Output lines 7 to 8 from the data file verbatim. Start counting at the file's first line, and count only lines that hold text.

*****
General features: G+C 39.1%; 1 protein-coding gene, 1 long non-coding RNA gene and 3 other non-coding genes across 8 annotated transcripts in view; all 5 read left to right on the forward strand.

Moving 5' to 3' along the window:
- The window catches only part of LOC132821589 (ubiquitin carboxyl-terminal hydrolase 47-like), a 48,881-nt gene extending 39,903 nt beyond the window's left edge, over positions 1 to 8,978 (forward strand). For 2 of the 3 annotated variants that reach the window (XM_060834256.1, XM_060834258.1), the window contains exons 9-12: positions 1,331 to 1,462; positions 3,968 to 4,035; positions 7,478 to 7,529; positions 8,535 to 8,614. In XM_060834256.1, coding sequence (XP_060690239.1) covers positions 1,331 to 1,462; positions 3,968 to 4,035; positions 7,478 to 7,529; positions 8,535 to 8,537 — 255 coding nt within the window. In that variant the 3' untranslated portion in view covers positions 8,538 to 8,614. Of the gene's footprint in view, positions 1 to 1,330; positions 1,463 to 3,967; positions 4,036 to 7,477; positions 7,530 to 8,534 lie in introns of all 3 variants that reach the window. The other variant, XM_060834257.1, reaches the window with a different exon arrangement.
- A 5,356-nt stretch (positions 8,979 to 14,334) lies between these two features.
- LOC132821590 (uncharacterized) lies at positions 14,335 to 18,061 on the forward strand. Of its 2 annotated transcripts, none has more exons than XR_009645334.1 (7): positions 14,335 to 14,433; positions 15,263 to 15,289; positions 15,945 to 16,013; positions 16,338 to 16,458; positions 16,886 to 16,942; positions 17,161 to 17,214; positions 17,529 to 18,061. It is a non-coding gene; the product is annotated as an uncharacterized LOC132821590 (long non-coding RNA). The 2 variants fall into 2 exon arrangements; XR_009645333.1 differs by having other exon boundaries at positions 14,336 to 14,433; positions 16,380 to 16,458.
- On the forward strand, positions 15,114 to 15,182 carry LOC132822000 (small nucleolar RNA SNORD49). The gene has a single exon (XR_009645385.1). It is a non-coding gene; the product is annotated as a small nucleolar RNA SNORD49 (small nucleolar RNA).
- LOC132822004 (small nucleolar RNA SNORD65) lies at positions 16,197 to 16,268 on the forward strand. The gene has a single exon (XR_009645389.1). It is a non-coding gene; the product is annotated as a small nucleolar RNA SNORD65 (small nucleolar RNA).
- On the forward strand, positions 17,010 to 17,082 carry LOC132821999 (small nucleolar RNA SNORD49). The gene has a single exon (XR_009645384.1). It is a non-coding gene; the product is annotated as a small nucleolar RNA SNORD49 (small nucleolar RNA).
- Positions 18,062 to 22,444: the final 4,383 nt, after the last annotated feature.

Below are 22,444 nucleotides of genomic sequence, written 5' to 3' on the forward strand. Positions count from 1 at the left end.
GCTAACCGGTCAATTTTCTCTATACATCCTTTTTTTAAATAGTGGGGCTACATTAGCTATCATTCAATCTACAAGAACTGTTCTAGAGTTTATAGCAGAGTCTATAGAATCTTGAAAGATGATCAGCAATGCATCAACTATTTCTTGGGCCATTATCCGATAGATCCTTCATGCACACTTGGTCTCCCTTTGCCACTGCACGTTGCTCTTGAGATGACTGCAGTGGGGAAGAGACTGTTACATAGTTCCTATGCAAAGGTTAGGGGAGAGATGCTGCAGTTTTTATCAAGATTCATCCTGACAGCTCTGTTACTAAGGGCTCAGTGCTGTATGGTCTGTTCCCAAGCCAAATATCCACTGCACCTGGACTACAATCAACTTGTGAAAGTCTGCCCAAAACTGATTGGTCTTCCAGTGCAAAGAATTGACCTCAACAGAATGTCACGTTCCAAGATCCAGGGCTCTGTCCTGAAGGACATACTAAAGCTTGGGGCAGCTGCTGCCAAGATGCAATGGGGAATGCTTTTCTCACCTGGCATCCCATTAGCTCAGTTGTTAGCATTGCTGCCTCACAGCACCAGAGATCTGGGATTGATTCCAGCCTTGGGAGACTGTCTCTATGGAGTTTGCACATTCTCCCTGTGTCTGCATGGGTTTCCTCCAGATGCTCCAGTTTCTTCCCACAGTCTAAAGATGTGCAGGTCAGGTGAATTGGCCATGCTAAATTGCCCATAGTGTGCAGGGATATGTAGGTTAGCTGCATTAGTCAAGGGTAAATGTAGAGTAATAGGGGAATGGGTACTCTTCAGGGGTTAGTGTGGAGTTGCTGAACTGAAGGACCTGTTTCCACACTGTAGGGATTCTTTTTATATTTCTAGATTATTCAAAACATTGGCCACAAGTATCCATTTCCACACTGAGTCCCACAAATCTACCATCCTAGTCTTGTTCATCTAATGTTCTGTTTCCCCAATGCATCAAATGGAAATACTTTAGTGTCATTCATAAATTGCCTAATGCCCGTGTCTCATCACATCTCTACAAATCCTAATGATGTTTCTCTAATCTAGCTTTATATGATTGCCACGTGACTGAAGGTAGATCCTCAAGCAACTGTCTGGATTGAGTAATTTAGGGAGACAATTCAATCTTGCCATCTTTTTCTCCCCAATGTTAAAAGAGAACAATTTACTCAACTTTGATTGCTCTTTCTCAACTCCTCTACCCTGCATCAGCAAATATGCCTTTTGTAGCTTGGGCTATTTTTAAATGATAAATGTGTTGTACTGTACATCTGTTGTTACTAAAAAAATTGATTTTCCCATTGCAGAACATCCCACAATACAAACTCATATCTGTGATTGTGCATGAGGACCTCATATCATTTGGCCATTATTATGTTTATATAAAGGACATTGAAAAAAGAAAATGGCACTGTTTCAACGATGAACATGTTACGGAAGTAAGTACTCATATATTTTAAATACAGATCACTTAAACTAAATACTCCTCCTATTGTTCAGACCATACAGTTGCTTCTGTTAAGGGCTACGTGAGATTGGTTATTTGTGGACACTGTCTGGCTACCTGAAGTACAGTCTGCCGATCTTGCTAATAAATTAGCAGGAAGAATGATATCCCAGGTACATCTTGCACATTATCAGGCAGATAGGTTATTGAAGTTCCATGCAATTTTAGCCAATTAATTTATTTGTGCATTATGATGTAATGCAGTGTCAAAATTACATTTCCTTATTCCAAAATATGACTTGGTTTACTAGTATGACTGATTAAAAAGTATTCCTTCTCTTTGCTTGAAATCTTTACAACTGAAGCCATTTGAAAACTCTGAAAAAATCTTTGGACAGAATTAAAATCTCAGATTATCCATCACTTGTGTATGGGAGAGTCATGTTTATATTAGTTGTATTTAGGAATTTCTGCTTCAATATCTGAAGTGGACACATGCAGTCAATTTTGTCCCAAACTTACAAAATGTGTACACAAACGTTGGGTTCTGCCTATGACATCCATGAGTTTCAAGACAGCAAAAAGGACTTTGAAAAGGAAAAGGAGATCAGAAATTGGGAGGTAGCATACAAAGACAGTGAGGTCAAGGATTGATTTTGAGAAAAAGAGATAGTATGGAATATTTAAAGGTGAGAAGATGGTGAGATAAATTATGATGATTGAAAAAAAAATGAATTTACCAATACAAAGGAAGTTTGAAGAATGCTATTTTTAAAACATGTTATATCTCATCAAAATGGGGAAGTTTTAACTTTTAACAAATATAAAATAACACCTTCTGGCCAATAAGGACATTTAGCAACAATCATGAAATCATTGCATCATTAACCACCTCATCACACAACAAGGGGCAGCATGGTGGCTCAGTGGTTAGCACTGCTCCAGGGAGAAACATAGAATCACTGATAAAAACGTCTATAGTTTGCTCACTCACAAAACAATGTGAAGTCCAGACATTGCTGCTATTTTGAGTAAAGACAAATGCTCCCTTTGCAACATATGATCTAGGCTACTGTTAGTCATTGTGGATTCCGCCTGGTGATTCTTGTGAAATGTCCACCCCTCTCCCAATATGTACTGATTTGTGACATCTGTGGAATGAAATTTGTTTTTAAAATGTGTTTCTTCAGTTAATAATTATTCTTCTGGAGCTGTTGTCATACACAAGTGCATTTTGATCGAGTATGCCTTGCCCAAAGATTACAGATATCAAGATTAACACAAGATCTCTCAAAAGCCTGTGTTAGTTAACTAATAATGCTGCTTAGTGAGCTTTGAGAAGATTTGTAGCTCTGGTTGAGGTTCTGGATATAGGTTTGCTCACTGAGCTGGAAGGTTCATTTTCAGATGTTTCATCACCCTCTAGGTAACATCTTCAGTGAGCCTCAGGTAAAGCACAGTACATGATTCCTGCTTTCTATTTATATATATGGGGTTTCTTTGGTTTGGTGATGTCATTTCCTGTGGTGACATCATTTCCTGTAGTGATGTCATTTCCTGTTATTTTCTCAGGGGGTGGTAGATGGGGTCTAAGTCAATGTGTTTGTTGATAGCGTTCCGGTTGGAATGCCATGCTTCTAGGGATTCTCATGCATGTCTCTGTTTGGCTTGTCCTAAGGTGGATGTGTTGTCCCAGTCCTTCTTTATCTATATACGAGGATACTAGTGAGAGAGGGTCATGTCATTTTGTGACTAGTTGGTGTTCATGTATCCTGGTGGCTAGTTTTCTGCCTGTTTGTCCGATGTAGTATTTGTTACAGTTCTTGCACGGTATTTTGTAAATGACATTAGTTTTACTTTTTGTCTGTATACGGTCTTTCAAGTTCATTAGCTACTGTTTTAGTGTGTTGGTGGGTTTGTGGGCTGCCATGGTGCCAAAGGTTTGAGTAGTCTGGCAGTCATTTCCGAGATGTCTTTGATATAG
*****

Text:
- LOC132822004 (small nucleolar RNA SNORD65) lies at positions 16,197 to 16,268 on the forward strand. The gene has a single exon (XR_009645389.1). It is a non-coding gene; the product is annotated as a small nucleolar RNA SNORD65 (small nucleolar RNA).
- On the forward strand, positions 17,010 to 17,082 carry LOC132821999 (small nucleolar RNA SNORD49). The gene has a single exon (XR_009645384.1). It is a non-coding gene; the product is annotated as a small nucleolar RNA SNORD49 (small nucleolar RNA).